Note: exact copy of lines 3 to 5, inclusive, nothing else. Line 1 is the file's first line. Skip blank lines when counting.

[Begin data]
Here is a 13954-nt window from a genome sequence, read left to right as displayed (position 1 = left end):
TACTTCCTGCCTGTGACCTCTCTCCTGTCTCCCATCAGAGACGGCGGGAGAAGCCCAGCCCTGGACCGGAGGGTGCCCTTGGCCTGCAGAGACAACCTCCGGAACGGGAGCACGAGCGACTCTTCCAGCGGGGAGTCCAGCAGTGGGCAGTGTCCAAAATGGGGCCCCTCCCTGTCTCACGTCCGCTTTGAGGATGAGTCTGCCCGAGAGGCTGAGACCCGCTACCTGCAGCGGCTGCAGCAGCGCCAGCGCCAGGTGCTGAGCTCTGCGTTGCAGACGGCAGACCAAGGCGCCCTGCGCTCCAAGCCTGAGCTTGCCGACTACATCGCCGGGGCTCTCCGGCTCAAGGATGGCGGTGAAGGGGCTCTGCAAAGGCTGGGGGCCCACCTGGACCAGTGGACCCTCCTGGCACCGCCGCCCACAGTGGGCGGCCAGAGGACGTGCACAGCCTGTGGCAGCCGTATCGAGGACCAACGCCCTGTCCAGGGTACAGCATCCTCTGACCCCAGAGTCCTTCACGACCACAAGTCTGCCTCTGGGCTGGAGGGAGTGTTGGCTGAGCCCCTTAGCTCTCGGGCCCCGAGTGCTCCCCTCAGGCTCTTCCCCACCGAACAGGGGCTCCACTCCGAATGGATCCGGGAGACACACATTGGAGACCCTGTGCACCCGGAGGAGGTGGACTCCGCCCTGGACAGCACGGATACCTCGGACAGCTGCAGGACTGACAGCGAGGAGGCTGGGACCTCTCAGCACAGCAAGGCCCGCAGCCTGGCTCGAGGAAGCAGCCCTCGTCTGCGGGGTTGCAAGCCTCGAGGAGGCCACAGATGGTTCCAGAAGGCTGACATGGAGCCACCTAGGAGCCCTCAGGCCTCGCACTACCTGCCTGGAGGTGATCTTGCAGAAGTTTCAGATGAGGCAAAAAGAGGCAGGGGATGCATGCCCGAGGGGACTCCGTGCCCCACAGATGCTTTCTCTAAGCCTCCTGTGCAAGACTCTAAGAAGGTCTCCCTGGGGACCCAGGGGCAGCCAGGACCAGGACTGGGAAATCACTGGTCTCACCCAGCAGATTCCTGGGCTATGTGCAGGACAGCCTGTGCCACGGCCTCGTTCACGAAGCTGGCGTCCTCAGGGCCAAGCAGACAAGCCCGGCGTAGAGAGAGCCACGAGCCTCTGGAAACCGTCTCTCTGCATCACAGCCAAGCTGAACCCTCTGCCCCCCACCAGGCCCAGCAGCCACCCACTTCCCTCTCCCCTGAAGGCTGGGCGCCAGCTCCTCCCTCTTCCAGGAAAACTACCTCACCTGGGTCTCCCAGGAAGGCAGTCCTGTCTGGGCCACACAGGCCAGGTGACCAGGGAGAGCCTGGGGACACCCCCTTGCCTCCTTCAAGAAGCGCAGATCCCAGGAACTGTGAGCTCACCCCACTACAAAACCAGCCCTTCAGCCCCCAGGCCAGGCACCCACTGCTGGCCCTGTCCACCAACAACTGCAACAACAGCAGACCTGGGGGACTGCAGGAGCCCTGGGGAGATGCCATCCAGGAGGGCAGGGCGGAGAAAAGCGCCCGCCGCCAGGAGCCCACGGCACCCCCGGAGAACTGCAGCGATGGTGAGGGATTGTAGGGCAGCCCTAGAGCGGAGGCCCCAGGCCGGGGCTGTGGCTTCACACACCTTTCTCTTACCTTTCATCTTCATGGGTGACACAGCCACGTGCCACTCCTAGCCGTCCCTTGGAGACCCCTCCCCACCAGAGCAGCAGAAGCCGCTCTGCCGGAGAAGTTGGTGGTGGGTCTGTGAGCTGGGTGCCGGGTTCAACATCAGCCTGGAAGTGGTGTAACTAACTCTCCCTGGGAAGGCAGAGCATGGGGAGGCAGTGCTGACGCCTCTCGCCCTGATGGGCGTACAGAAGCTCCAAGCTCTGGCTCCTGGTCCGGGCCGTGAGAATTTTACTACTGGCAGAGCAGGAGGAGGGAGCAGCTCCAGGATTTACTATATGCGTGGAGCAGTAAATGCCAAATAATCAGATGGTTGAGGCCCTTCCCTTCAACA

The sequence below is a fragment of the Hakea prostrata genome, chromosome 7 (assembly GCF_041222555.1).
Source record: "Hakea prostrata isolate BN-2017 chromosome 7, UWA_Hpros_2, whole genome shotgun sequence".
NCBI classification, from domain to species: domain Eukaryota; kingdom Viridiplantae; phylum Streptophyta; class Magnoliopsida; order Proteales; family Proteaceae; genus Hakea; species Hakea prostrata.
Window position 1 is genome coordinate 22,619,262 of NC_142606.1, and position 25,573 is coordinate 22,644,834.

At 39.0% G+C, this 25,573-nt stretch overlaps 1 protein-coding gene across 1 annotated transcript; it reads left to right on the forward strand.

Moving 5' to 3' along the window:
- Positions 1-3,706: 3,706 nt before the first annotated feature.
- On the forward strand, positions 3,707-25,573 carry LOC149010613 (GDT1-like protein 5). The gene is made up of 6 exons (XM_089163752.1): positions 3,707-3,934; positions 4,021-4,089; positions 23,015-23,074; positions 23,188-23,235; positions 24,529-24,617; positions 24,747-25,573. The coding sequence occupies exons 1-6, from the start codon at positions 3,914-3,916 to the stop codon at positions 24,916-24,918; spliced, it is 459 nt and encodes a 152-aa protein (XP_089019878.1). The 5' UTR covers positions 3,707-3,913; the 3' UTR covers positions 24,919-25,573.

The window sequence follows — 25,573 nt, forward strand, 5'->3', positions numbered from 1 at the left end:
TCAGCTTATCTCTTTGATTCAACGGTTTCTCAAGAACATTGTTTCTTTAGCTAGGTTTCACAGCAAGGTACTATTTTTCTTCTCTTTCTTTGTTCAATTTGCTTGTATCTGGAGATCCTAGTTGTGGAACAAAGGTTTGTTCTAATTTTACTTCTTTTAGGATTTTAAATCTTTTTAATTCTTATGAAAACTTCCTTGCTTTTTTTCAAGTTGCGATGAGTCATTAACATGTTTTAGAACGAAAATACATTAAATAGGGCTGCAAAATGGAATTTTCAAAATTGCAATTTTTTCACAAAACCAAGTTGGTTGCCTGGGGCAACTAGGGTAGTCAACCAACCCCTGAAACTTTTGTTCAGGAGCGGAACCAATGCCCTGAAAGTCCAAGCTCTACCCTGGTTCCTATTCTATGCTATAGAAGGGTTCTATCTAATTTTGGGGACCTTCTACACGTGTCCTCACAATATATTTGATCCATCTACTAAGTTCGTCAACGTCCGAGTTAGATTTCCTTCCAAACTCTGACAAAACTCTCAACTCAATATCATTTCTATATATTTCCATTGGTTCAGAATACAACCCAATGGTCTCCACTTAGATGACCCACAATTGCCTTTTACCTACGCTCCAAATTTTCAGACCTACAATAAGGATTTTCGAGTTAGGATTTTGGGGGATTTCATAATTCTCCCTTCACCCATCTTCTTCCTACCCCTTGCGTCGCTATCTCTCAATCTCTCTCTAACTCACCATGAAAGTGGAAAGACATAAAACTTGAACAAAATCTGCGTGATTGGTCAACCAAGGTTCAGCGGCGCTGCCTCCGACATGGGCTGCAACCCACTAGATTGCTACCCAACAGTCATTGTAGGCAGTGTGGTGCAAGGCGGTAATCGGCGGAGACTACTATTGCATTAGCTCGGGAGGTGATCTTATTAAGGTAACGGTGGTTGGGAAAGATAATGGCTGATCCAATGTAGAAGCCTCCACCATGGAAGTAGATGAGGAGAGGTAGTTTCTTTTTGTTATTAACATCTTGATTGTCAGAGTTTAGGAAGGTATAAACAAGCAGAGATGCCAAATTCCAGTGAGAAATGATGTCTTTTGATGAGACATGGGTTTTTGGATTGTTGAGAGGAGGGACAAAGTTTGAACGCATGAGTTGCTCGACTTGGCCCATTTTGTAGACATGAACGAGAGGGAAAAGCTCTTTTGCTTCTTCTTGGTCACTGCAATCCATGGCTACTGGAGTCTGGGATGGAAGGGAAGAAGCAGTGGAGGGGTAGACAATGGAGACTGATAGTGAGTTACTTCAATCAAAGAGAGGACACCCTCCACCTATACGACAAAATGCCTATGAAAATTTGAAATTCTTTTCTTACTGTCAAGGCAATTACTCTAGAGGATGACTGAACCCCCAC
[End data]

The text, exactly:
The sequence below is a fragment of the Hakea prostrata genome, chromosome 7 (assembly GCF_041222555.1).
Source record: "Hakea prostrata isolate BN-2017 chromosome 7, UWA_Hpros_2, whole genome shotgun sequence".
NCBI classification, from domain to species: domain Eukaryota; kingdom Viridiplantae; phylum Streptophyta; class Magnoliopsida; order Proteales; family Proteaceae; genus Hakea; species Hakea prostrata.